Biology book cover
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This sections includes definitions from the five kingdoms of living things: Animals, Plants, Fungi, Protists and Monera. It will include both the official binomial nomenclature (scientific names usually in Latin) as well as regional spellings and variants.

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Languages of India and abroad

Pali-English dictionary

[«previous next»] — Punnaga in Pali glossary
Source: BuddhaSasana: Concise Pali-English Dictionary

punnāga : (m.) the Alexandrian laurel tree.

Source: Sutta: The Pali Text Society's Pali-English Dictionary

Punnāga, (dial. ?) a species of tree J. I, 9 (°puppha); VI, 530; KhA 50 (aggacchinna°-phala), 53 (id.). (Page 467)

Pali book cover
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Pali is the language of the Tipiṭaka, which is the sacred canon of Theravāda Buddhism and contains much of the Buddha’s speech. Closeley related to Sanskrit, both languages are used interchangeably between religions.

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Marathi-English dictionary

Source: DDSA: The Molesworth Marathi and English Dictionary

punnāga (पुन्नाग).—m (S) A flower, Michelia Champaca, or Alpinia nutans. Grah. 2 Pinnay-oil tree, Calophyllum Inophyllum.

Source: DDSA: The Aryabhusan school dictionary, Marathi-English

punnāga (पुन्नाग).—m A kind of flower.

context information

Marathi is an Indo-European language having over 70 million native speakers people in (predominantly) Maharashtra India. Marathi, like many other Indo-Aryan languages, evolved from early forms of Prakrit, which itself is a subset of Sanskrit, one of the most ancient languages of the world.

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Sanskrit dictionary

Source: Cologne Digital Sanskrit Dictionaries: Shabda-Sagara Sanskrit-English Dictionary

Punnāga (पुन्नाग).—m.

(-gaḥ) 1. A tree, from the flowers of which a yellowish dye is prepared, (Rottleria tinctoria.) 2. A white lotus. 3. Nutmeg. 4. A chief, a head or pre-eminent man. 5. A white elephant. E. puṃ male, nāga an elephant, or aff. or eminence.

Source: Cologne Digital Sanskrit Dictionaries: Benfey Sanskrit-English Dictionary

Punnāga (पुन्नाग).—m. 1. i. e. puṃs -nāga, A pre-eminent man. 2. A white elephant. 3. A tree, from the flowers of which is prepared a yellowish dye, Rottleria tinctoria. 4. A white lotus. 5. Nutmeg.

Source: Cologne Digital Sanskrit Dictionaries: Yates Sanskrit-English Dictionary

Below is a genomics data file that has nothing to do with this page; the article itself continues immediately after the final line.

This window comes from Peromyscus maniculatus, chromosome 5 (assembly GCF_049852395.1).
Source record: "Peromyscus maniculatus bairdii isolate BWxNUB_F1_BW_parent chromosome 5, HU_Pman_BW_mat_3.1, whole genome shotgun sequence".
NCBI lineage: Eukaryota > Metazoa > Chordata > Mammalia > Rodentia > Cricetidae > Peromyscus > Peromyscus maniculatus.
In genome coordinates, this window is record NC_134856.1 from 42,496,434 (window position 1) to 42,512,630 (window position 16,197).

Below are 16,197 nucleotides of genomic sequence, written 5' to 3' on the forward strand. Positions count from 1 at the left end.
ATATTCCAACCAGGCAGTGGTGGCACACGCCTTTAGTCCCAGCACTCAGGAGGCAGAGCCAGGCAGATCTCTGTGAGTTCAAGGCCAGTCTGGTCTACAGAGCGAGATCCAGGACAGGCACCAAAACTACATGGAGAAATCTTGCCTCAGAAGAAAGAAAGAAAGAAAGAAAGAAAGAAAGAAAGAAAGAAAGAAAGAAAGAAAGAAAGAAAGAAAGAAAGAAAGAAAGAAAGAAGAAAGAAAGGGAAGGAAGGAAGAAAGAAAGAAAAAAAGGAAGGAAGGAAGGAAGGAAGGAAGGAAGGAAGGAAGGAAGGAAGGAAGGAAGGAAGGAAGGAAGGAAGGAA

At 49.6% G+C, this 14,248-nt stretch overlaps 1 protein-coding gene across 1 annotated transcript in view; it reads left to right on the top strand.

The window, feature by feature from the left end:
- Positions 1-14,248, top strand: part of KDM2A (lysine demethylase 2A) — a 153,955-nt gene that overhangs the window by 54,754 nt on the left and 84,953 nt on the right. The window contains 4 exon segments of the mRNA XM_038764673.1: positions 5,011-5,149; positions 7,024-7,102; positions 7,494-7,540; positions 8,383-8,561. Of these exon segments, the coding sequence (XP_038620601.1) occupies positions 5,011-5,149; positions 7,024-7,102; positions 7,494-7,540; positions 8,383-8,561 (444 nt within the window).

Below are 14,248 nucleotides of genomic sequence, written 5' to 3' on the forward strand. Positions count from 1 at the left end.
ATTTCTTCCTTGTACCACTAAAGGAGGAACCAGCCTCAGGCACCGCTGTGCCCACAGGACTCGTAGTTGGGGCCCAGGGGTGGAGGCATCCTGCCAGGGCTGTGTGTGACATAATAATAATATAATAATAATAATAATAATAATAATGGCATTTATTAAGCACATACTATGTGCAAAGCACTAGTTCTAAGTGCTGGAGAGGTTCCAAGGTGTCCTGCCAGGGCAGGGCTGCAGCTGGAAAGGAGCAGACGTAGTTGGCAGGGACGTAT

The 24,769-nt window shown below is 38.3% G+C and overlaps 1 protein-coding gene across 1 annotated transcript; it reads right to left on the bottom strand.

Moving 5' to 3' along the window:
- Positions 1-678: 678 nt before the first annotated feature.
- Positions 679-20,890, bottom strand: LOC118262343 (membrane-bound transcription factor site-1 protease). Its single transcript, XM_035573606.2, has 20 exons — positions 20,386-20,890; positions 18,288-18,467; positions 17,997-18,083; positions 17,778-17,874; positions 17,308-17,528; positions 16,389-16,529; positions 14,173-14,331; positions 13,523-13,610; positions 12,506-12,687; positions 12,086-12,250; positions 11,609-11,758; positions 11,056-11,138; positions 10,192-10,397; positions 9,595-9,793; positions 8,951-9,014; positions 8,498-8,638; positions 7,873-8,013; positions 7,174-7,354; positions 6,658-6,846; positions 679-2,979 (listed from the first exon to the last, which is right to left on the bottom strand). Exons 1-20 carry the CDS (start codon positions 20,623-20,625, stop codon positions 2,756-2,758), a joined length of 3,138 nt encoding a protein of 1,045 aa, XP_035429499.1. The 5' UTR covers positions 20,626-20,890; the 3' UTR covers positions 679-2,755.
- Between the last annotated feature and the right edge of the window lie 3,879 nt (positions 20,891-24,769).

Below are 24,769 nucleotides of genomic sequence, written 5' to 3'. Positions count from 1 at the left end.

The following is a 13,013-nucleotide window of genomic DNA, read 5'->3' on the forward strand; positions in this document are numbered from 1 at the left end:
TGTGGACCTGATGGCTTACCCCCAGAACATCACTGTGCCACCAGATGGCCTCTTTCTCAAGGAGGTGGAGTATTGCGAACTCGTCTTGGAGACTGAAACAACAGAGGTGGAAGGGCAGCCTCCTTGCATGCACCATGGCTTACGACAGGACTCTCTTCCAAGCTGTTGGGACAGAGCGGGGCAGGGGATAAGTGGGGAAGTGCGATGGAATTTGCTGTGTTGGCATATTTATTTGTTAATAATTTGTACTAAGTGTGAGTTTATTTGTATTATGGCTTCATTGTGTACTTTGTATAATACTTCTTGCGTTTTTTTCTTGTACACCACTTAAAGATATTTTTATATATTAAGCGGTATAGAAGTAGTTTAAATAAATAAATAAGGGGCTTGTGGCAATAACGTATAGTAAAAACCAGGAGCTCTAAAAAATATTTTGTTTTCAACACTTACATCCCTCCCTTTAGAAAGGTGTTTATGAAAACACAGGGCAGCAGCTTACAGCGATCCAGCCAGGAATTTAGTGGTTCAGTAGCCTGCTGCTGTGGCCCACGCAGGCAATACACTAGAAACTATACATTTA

Punnāga (पुन्नाग):—[pu-nnāga] (gaḥ) 1. m. A tree (Rottleria); a lotus; nutmeg; a chief.

Source: DDSA: Paia-sadda-mahannavo; a comprehensive Prakrit Hindi dictionary (S)

Punnāga (पुन्नाग) in the Sanskrit language is related to the Prakrit word: Puṃnāga.

context information

Sanskrit, also spelled संस्कृतम् (saṃskṛtam), is an ancient language of India commonly seen as the grandmother of the Indo-European language family (even English!). Closely allied with Prakrit and Pali, Sanskrit is more exhaustive in both grammar and terms and has the most extensive collection of literature in the world, greatly surpassing its sister-languages Greek and Latin.

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Prakrit-English dictionary

Source: DDSA: Paia-sadda-mahannavo; a comprehensive Prakrit Hindi dictionary

Puṃnāga (पुंनाग) in the Prakrit language is related to the Sanskrit word: Punnāga.

context information

Prakrit is an ancient language closely associated with both Pali and Sanskrit. Jain literature is often composed in this language or sub-dialects, such as the Agamas and their commentaries which are written in Ardhamagadhi and Maharashtri Prakrit. The earliest extant texts can be dated to as early as the 4th century BCE although core portions might be older.

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Kannada-English dictionary

Source: Alar: Kannada-English corpus

Punnāga (ಪುನ್ನಾಗ):—

1) [noun] an excellent man.

2) [noun] a male elephant.

3) [noun] a white elephant.

4) [noun] a royal elephant.

5) [noun] a male buffalo.

6) [noun] a snake.

7) [noun] the middle-sized, evergreen tree Calophyllum inophyllum ( = C. apetalum, = C. spurium) of Guttiferae family, which is grown as ornamental tree.

8) [noun] the tree mallotus philippensis ( = Rottlera tinctoria) of Euphorbiaceae family.

9) [noun] the tree Mammea suriga ( = Ochrocarpus longifolius) of Clusiaceae family.

context information

Kannada is a Dravidian language (as opposed to the Indo-European language family) mainly spoken in the southwestern region of India.